We had a fantastic time camping at the State Park. We left on Thursday and didn’t return until late morning on Monday. We were blessed to have friends stop by for supper and campfire delights like; S’mores, hotdogs, and Roasted Fluff Covered Strawberries. We fished, swam (even the dog), went out in a paddle boat, played on the playground, and took Stomper on his first “hike”. Our campsite had neither power nor water, but both were not that far away. The park had recently put in a very lovely shower house so we did get to take “real” showers. On Saturday we were able to attend a bird demonstration and saw: kestrels, a raven, an owl, and a golden eagle. All the birds had sustained injuries that made it impossible for them to survive in the wild.
However, our first camping trip was not without excitement.
On Friday Jason went to work and left Stomper and I at camp alone. In the morning we walked down to the playground to stretch our muscles and get some exercise. Then, in the afternoon after naptime, Stomper requested a fire. All the fire started things: accelerant and fire starter logs were in the truck with Jason. I was raised on a mountain with a wood fire and am no stranger to starting a fire without any “crutches”. We balled up paper and scouted for some kindling, but the recent rainy week left us with slim pickings. No problem, I thought, I’ll just use the axe and cut some kindling out of the pine boards Jason had left behind.
I had a few pieces cut when the thought ran through my head, I should put on sneakers this is not a good flip-flop activity, when CHOP! The axe landed wrong and my finger was bleeding. Immediately I knew that this was not a simple cut. Quickly, but calmly, I grabbed up a package of napkins and wrapped my finger in several layers. To Stomper I said: “Mommy has a big boo-boo we need to go get some help.” I held his hand and we walked to the next campsite where people were enjoying their campfire.
“Hello.” I called as I approached. “I need first-aid. I need to go to the Rangers. Will you help me?”
“You need a ride?”
Graciously they took us down to the Ranger station where one of my friends happened to be working. I approached the desk with my hand held high and announced: “I need some first-aid.”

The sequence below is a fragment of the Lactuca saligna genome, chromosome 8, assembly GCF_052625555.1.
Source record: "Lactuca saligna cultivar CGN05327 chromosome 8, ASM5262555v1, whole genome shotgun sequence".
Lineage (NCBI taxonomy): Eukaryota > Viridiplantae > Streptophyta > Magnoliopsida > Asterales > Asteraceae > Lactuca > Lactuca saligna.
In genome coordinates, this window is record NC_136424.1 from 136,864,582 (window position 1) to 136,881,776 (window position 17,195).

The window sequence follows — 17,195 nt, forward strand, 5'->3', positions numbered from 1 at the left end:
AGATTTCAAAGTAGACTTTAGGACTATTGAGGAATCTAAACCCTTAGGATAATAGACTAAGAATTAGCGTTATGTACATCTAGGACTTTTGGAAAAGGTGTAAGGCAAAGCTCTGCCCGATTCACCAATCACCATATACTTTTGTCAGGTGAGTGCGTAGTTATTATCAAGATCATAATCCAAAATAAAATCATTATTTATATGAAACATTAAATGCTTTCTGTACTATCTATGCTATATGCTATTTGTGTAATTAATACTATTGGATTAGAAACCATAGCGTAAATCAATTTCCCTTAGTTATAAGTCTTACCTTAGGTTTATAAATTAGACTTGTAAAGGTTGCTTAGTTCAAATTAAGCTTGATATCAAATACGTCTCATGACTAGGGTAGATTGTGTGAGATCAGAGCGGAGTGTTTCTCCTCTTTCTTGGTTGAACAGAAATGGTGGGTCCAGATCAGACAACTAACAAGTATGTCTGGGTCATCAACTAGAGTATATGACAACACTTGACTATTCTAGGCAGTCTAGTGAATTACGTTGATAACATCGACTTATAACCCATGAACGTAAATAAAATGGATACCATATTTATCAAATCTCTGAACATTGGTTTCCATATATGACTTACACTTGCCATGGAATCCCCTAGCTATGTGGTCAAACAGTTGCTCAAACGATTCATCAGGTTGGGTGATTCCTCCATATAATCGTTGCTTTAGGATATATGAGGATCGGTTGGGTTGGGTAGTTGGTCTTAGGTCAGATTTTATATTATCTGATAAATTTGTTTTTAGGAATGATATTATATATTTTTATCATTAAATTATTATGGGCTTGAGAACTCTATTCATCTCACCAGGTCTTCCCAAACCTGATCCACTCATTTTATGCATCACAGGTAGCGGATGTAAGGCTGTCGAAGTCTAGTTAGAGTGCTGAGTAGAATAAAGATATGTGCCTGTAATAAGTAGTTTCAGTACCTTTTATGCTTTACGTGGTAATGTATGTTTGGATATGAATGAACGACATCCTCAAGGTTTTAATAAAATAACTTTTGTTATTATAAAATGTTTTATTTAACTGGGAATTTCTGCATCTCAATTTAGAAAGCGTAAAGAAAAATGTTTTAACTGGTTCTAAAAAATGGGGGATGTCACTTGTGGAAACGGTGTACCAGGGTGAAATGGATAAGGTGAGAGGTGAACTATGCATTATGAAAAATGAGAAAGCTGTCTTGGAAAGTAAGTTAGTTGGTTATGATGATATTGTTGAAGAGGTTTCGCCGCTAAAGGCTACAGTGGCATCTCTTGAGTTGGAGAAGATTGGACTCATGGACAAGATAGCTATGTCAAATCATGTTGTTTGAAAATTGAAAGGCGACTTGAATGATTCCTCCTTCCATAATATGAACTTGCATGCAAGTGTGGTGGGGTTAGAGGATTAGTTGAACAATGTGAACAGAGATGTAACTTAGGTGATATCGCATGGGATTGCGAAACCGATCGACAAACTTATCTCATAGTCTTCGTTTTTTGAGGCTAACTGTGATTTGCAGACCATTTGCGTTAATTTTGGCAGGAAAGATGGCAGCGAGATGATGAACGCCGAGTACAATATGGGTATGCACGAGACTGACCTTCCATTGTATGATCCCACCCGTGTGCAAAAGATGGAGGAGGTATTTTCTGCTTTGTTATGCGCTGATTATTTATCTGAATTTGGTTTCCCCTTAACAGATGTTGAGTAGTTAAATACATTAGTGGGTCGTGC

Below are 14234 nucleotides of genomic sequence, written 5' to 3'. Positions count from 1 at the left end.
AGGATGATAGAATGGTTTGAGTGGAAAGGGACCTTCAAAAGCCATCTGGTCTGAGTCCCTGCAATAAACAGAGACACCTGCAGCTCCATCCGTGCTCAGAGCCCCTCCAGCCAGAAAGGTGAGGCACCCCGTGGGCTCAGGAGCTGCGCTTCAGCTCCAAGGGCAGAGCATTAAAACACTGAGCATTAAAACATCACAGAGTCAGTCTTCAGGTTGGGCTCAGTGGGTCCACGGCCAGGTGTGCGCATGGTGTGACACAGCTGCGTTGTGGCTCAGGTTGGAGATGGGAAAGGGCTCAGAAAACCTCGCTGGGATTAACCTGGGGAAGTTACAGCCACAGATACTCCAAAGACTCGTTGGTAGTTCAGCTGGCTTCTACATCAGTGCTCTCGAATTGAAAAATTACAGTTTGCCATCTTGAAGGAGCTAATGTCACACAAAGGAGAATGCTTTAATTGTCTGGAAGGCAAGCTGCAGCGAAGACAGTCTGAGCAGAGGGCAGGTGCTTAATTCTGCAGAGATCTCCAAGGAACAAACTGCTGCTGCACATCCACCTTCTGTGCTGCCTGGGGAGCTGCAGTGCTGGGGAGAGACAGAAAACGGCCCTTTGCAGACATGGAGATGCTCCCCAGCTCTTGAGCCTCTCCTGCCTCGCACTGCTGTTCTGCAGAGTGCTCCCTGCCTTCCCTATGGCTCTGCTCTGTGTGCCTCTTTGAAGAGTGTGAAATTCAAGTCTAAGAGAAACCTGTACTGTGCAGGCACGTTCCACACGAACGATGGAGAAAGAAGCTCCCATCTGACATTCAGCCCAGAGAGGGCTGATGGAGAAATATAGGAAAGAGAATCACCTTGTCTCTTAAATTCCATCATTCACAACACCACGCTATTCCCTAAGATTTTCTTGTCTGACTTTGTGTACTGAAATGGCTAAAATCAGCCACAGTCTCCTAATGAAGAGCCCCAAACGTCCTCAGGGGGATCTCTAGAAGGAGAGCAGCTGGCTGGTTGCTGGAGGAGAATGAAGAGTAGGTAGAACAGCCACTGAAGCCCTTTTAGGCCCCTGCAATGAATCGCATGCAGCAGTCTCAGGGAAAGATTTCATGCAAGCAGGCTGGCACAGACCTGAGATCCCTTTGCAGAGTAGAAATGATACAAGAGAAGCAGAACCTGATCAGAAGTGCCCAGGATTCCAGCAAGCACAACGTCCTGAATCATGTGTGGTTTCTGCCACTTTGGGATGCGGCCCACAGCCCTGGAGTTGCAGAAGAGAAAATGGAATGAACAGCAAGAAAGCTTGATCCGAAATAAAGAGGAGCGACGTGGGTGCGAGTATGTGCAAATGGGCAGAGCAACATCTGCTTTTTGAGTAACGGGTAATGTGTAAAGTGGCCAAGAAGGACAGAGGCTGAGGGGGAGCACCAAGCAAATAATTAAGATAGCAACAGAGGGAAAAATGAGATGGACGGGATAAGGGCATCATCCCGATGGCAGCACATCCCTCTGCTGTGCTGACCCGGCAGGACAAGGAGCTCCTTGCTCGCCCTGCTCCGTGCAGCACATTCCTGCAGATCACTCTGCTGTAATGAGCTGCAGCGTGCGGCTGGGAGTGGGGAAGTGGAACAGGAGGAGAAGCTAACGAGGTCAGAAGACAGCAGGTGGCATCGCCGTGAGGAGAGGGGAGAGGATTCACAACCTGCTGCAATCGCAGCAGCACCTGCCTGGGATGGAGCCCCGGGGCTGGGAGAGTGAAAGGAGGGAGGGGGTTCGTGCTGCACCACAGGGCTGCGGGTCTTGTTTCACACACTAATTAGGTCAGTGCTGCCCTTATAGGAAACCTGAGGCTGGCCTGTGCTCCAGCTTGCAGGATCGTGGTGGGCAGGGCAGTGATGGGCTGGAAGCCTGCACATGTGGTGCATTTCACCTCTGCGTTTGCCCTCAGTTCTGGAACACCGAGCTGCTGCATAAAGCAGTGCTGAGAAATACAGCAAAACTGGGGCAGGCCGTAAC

I caused quite a stir. I was ushered in to a back room where one of the Rangers unwrapped my napkins. Bravely I took a look and breathed a sigh of relief, all my finger was there, minus the small bit of flesh I removed. The Ranger wrapped it up to stop the blood and Stomper stayed with my friend. My friend and I discussed our options and decided that she would take Stomper and I back to her house while we tried to contact Jason. In the meantime Stomper and I would need to wait ten minutes for her shift to end.
Stomper was playing with the buttons in my friends van when he shouts: “Papa!” I look out the window and Jason is driving into the park.
I stepped out of the van and waved my bandaged hand at him. He had this exasperated look of: “What did you do?” on his face.
“I cut off part of my finger with an axe,” I told him, “I want you to look at it at the house and tell me what you think.”
At my friend’s house we unwrapped the finger and ran it under water to clean it. I nearly passed out the pain was so intense. “I can’t do it, I can’t clean it. I need help.”
“When was your last tetanus?” he asks me, “That axe is the same one I used to butcher the chickens and part out the moose. It’s none too clean.”
“Let’s go to the hospital.”
Three hours after the incident I am properly inoculated, bandaged, and in front of the campfire. The doctor upon seeing the wound had commented: “Oh, a meat slicer injury.” When I corrected him he said: “That is a very clean cut for an axe.”
I am told that all will grow back in due time.
I am happy to report that I can knit with only nine fingers.
We are looking forward to a less exciting camping trip next time.